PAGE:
Q1. What are the contributions mentioned in the paper "In vivo screening of mangrove plants for anti wssv activity in penaeus monodon, and evaluation of ceriops tagal as a potential source of antiviral molecules" ?
In this paper, the authors investigated the anti-White Spot Syndrome Virus ( WSSV ) activity in mangrove plants and found that WSSV can cause total mortality to a rearing stock within 3-7 days of infection in a culture system.
Q2. What have the authors stated for future works in "In vivo screening of mangrove plants for anti wssv activity in penaeus monodon, and evaluation of ceriops tagal as a potential source of antiviral molecules" ?
As the aqueous extract from C. tagal alone could give protection to all animals tested against WSSV under the dual experimental conditions, C. tagal was identified for further studies. Further investigations are necessary in this direction. When shrimps were fed on the aqueous extract coated feed and subsequently challenged withWSSV, the viral DNA could not be detected in the tissue suggesting that the virus had neither invaded the host tissue nor multiplied. The virucidal property of the aqueous extracts of R. mucronata, Sonnaratia sp. and C. tagal when administered along with WSSV suspension at a 1:1 ratio after incubation for 3 h at room temperature suggested the presence of molecules in the preparation which could inactivate the virus.
Q3. What is the main bioactive group used as inhibitor of tumor cells?
Pentacyclic triterpenes have been considered as a major bioactive group used as inhibitor of tumor cells, induction of apoptosis and also in antiviral therapy of AIDS (He et al., 2007).
Q4. What are the main natural products isolated from C. tagal?
Diterpenes and triterpenes are the main natural products isolated from C. tagal (Zhang et al., 2005, Pakhathirathien et al., 2005, He et al., 2007).
Q5. What is the effect of sterols on the replication of herpex simplex virus?
Cardiac glycosides have been demonstrated to have an inhibitory activity on themultiplication of herpex simplex virus (Dodson et al., 2007).
Q6. What was the effective preparation to protect shrimp from WSSV?
On realizing the aqueous extract of C. tagal as the most effective preparation to protect shrimp from WSSV, it was subjected for HPLC analysis to generate HPLC fingerprint.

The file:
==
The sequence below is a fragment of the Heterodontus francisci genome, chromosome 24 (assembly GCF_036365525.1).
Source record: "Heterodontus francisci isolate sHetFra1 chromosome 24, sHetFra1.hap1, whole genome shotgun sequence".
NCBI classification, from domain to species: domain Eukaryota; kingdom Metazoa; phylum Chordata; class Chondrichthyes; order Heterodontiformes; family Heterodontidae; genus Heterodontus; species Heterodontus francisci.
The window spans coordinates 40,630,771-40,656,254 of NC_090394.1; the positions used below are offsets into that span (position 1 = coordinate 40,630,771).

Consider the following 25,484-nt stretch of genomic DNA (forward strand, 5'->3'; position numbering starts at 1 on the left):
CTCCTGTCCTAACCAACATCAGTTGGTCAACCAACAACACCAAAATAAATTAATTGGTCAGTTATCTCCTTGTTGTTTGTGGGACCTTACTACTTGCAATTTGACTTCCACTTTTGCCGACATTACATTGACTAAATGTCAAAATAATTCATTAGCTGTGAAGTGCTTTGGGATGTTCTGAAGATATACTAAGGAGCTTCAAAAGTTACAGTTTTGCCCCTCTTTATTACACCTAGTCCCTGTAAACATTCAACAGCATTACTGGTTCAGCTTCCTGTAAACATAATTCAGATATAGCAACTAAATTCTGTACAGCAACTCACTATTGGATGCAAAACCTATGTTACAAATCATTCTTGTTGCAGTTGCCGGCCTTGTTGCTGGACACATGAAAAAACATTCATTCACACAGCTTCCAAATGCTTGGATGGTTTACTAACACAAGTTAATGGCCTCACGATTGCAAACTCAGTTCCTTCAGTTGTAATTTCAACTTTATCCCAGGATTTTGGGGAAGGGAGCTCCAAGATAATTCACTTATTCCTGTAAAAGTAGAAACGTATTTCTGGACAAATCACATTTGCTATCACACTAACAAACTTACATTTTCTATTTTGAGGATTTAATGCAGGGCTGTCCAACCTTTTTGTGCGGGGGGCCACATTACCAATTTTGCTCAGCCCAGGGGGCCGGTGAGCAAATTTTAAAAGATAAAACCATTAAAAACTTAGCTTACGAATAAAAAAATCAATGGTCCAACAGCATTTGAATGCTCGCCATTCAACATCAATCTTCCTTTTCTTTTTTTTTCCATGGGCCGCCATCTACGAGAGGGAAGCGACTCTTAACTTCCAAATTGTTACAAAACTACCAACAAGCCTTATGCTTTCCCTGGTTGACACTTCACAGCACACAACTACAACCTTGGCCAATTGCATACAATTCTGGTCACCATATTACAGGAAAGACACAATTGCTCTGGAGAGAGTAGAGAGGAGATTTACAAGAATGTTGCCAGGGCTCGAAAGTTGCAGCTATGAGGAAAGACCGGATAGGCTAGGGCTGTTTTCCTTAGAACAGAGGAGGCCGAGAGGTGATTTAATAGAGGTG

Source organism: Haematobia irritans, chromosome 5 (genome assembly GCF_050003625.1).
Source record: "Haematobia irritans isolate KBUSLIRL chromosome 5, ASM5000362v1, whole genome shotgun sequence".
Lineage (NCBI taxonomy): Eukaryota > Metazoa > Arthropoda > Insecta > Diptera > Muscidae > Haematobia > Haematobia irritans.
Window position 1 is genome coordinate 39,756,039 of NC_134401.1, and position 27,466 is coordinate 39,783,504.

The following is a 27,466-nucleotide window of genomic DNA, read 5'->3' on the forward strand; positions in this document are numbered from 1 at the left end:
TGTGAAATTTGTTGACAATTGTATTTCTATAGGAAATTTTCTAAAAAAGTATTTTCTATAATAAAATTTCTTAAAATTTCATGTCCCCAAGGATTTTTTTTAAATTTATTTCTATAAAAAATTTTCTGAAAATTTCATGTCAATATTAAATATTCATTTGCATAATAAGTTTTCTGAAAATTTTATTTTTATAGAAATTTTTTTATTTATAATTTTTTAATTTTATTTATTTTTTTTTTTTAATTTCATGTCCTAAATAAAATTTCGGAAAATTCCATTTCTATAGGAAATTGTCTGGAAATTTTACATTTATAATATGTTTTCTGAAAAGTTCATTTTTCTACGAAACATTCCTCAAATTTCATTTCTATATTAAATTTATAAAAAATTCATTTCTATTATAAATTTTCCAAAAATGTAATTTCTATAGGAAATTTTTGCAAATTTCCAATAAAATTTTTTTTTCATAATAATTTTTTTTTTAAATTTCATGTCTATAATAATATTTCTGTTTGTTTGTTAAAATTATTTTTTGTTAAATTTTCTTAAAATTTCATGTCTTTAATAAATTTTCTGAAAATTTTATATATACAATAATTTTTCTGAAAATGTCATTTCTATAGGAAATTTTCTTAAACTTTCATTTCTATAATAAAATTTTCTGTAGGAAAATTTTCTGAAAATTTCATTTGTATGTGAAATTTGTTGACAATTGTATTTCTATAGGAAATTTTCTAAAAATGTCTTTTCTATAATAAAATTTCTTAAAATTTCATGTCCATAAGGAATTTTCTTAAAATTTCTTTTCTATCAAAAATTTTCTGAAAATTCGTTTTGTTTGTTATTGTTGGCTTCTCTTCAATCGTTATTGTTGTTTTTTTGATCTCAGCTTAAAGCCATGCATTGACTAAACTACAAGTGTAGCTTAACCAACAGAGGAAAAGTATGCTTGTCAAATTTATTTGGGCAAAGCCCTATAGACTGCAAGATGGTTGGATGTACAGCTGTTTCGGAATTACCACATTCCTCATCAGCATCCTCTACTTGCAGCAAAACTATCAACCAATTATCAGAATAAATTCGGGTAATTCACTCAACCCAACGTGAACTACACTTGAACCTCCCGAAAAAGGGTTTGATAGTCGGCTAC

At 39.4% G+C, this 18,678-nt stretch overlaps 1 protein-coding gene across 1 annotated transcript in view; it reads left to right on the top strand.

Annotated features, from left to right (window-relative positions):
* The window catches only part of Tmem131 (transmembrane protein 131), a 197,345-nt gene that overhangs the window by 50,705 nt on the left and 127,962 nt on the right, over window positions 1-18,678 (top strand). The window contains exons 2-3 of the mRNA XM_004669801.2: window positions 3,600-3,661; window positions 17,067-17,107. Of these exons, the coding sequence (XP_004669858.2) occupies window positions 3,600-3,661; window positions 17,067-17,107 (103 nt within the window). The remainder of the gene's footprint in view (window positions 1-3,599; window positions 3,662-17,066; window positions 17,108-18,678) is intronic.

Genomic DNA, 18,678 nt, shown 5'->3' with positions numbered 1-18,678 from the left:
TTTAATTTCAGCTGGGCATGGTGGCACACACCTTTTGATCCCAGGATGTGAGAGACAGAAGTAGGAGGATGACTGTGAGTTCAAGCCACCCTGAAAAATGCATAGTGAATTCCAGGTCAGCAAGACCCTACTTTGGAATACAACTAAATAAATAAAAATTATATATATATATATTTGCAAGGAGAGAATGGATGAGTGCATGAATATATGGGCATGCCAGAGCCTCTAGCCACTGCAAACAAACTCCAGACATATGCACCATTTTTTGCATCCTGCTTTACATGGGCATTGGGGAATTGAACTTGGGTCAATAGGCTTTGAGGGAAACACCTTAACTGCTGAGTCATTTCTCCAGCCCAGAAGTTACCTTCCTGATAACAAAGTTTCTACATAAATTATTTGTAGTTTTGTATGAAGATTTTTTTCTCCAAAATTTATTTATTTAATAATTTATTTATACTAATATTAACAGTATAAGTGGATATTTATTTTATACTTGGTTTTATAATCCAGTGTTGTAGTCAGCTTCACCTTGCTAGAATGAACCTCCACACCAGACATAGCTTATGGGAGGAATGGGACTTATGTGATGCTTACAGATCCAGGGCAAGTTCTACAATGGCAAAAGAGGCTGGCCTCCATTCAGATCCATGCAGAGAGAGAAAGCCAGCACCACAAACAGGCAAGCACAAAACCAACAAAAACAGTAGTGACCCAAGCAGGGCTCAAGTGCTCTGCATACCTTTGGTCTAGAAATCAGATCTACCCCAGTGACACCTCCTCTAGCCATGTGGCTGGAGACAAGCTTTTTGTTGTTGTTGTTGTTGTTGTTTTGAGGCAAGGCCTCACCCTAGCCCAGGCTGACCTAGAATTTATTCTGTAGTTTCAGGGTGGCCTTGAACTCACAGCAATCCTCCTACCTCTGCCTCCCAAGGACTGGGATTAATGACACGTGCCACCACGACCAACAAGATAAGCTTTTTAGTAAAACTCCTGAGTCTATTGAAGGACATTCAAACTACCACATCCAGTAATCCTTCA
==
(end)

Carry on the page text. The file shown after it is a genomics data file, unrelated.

Q7. What is the effect of the aqueous extract on the WSSV?
Based on a dye test conducted initially and the data on the survival of shrimp subsequent to challenge following administration of the extract along with diet, it could be realized that the binder, 4% aqueous gelatin, used in this study could effectively deliver the active fractions to shrimp.
Q8. What was the aqueous extract of C. tagal?
The aqueous extract (500 ml) prepared from 50 g dried leaf of C. tagal yielded on average 3–4 g dry matter on lyophylization which contained the active fractions.
Q9. What test was used to determine the survival of shrimps exposed to WSSV?
The data generated on the survival of shrimp on administering the suspension of WSSV exposed to the plant extracts, and the data generated on the survival when challenged with WSSV subsequent to oral administration of the former were statistically analyzed employing the χ2 test.
Q10. What was the effect of the aqueous extract on shrimps?
When shrimps were fed on the aqueous extract coated feed and subsequently challenged withWSSV, the viral DNA could not be detected in the tissue suggesting that the virus had neither invaded the host tissue nor multiplied.
Q11. How many animals were tested for WSSV?
Confirmation of anti WSSV activityTo confirm the antiviral activity detected in the segregated plant species (C. tagal) intramuscular administration of virus suspension exposed to the plant extract, and oral administration of the plant extract and subsequent oral challenge were repeated in a batch of 24 animals and assayed by way of nested PCR.
Q12. How much of the extract was in the fed feed?
In their study, the quantity of the extract in the administered feed was nearly 1.0% of the total feed delivered at 500 mg/kg body weight per day.
Q13. What is the effect of the aqueous extract on the survival of shrimp?
Balasubramanian et al. (2008) on feeding 2% aqueous extract of C. dactylon coated feed to P. moodon could obtain 100% survival and the survived animals were PCR negative.
Q14. How was the WSSV in suspension tested?
Viability of WSSV in suspension was checked by injecting 10 μl to a batch of apparently healthy shrimp (6 nos) and mortality confirmed over a period of 3 to 7 days.
Q15. What was the significance of the WSSV test?
Under the second category of experiments, all the shrimps which were fed on the lyophilized aqueous extract of C. tagal could survive (100%) when orally challenged with WSSV (Pb0.001).
Q16. What was the effect of the aqueous extract on the shrimps?
The virucidal property of the aqueous extract of C. tagal was demonstrated through the total survival obtained on a challenge with the virus suspension exposed to the extract and the non infectivity of the tissue extracts of the ones that survived.
Q17. What is the antiviral activity of the C. tagal extract?
Based on these evidences the authors conclude that the antiviral activity of the C. tagal aqueous extract might be due to one of the above compounds or due to their synergistic action.
Q18. how many animals were nested PCR negative to WSSV?
Confirmation of anti WSSV activity in aqueous extract of C. tagalSubsequently, the antiviral activity of the aqueous extract of C. tagal was reexamined by repeating both the experiments in a batch of 24 animals and on completion of the experiment after 15 days the animals were nested PCR negative, and when a tissue extract was passaged onto a fresh batch of animals none of them showed anyclinical signs of WSSV infection and remained negative to nested PCR.